Tolkien said less than he might have about how his work was influenced by his experiences in the war, and what little he did say related mainly to minor points of detail. For instance, he admitted that the character of Samwise Gamgee was based on the humble soldiers and batmen (enlisted men who worked as servants to officers). He says these men of lowly origins routinely proved their courage and valor, much to the surprise of their superiors, and admits that he knew they were much greater men than himself.
My ‘Samwise’ is indeed (as you note) largely a reflexion of the English soldier ...the memory of the privates and my batmen that I knew in the 1914 War, and recognized as so far superior to myself..
― The Letters of J.R.R. Tolkien
And despite his occasional insistence that little of his work was related to his real world experiences, he also said otherwise from time to time:
I take my models like anyone else - from such 'life' as I know.
- J.R.R. Tolkien, Letter #181
While working on Lord of the Rings, Tolkien wrote a letter to his publisher, Stanley Unwin. The letter was dated October 1938, just after the Czechoslovakia Crisis, and amid a widespread mood, especially in Britain, of an ever increasing dread of war. Tolkien wrote that, although the story was not an allegory, the general feeling of fear and despair had seeped into his writing:
The darkness of the present days has had some effect on it.
- J.R.R. Tolkien, Letter 34
The blog "Middle-earth and J.R.R. Tolkien" has an entry titled "Is The Hobbit by J.R.R. Tolkien an Allegory?", containing the following summary:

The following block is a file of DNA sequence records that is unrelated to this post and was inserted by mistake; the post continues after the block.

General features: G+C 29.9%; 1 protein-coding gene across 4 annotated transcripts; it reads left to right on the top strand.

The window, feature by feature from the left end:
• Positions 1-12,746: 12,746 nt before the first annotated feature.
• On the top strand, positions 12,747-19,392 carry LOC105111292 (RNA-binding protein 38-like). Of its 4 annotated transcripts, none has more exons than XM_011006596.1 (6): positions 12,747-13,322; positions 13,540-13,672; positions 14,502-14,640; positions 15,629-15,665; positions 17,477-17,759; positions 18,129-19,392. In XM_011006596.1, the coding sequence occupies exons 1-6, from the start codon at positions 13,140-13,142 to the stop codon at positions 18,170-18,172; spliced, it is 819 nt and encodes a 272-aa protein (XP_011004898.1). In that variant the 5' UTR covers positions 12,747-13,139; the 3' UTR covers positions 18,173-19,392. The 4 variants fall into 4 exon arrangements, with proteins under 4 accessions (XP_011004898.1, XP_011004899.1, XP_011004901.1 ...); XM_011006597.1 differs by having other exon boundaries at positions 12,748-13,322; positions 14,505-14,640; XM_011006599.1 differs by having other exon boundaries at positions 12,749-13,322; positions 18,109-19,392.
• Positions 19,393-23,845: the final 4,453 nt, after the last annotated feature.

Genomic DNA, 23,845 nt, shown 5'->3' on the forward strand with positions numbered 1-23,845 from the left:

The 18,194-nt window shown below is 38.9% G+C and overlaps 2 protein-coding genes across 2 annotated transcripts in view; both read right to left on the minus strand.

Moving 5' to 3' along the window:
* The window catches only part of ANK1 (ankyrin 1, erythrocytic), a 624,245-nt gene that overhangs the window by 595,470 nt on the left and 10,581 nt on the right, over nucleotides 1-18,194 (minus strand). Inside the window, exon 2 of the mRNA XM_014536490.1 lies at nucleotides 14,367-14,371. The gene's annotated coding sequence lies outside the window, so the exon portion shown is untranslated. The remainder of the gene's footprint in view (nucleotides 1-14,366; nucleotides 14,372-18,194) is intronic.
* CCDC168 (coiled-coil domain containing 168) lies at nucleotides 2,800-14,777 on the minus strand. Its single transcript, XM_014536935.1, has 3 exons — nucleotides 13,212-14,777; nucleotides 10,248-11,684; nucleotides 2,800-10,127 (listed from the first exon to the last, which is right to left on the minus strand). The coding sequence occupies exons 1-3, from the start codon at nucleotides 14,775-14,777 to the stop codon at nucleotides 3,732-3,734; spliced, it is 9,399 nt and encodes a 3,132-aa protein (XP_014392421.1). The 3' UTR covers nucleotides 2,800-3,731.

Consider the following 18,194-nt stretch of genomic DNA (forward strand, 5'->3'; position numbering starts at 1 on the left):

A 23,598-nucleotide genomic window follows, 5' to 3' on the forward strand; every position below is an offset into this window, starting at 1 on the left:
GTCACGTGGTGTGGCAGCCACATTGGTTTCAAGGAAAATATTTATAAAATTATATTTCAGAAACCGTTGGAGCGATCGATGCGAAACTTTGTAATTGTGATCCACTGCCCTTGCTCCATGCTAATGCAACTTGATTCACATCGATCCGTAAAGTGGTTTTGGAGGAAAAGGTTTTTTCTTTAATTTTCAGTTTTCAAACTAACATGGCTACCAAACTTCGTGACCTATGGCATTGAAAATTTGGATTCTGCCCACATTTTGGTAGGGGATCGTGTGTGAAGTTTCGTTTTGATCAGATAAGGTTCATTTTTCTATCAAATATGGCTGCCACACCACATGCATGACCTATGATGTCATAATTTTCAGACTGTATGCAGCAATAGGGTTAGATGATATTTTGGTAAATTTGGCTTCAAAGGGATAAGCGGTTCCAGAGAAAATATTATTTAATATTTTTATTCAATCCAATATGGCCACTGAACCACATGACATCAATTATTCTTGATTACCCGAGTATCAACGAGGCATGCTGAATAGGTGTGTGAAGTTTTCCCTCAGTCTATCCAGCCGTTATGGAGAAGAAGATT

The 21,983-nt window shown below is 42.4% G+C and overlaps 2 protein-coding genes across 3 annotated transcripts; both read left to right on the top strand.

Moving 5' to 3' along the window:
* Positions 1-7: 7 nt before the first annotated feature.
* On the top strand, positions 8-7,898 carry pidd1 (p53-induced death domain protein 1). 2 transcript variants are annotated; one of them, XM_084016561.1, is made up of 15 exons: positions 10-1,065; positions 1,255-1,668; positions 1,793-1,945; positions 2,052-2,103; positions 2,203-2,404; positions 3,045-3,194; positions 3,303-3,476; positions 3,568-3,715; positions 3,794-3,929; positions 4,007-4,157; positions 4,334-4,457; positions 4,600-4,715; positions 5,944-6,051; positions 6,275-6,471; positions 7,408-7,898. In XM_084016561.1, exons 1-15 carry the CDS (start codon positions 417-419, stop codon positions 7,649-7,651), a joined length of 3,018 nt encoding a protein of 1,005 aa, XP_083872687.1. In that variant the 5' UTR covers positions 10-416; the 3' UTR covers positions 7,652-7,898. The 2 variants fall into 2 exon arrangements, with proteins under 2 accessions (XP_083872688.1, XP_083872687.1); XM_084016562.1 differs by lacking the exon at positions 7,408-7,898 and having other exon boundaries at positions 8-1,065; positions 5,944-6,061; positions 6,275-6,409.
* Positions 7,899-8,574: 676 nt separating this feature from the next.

At the end of the day we must agree that there was not only SOME allegory in Tolkien’s fiction, but that he was aware of the allegorical nature of those stories or portions of stories; and in typical Tolkien fashion he may sometimes have danced around the truth, either because he was not fully prepared to concede that his fiction was “just allegory” (which it most certainly was not) or perhaps he was occasionally somewhat impish in sharing his viewpoints with readers and commentators. I sometimes get the feeling that Tolkien found himself twitching the nose of the dragon (the stodgy academic community that often challenged his work) just to see if he could make it sneeze.
So what I am hoping for in asking this question is simple: what did Tolkien write (or say) about the connection between his writing and his experience in WWI especially, (but not limited to) the Somme?
Note 1: In his comment (below his answer), Jason Baker brings up an important point that bears repeating, and since he says it more clearly and concisely than I could ever hope to, I will quote him (almost) in full:
I don't think it's a stretch to say that Tolkien's writing was influenced by his experiences in the war. But there's a difference between the parallels that exist and the ones Tolkien will admit to; there tends to be more of the former than the latter... In general Tolkien preferred to talk about the mythic influences over the historical ones.
Note 2: For those who might think that I am imagining connections that aren't there, hee are some of the MANY articles that have been written on this subject (indeed, entire books have been written about the influence Tolkien's experiences in the war had on his work):
The Shell-shocked Hobbit: The First World War and Tolkien's Trauma of the Ring (includes a speculative diagnosis of Post Traumatic Stress Disorder (first identified - and labeled "shell shock" at the time - among soldiers who, like Tolkien, had fought on the Somme) for Frodo).
JRR Tolkien and World War I - Nancy Marie Ott
National Geographic - INFLUENCES ON THE LORD OF THE RINGS World War I and World War II
BBC - How Was Lord of the Rings Influenced by WWI?
Tolkien Gateway Entry - World War I
Why World War I Is at the Heart of ‘Lord of the Rings’
Fellowship of the Ring 60th Anniversary: How the Masterpiece Reflects JRR Tolkien's WW1 Involvement
War experiences of veteran J.R.R. Tolkien in 'The Lord of the Rings'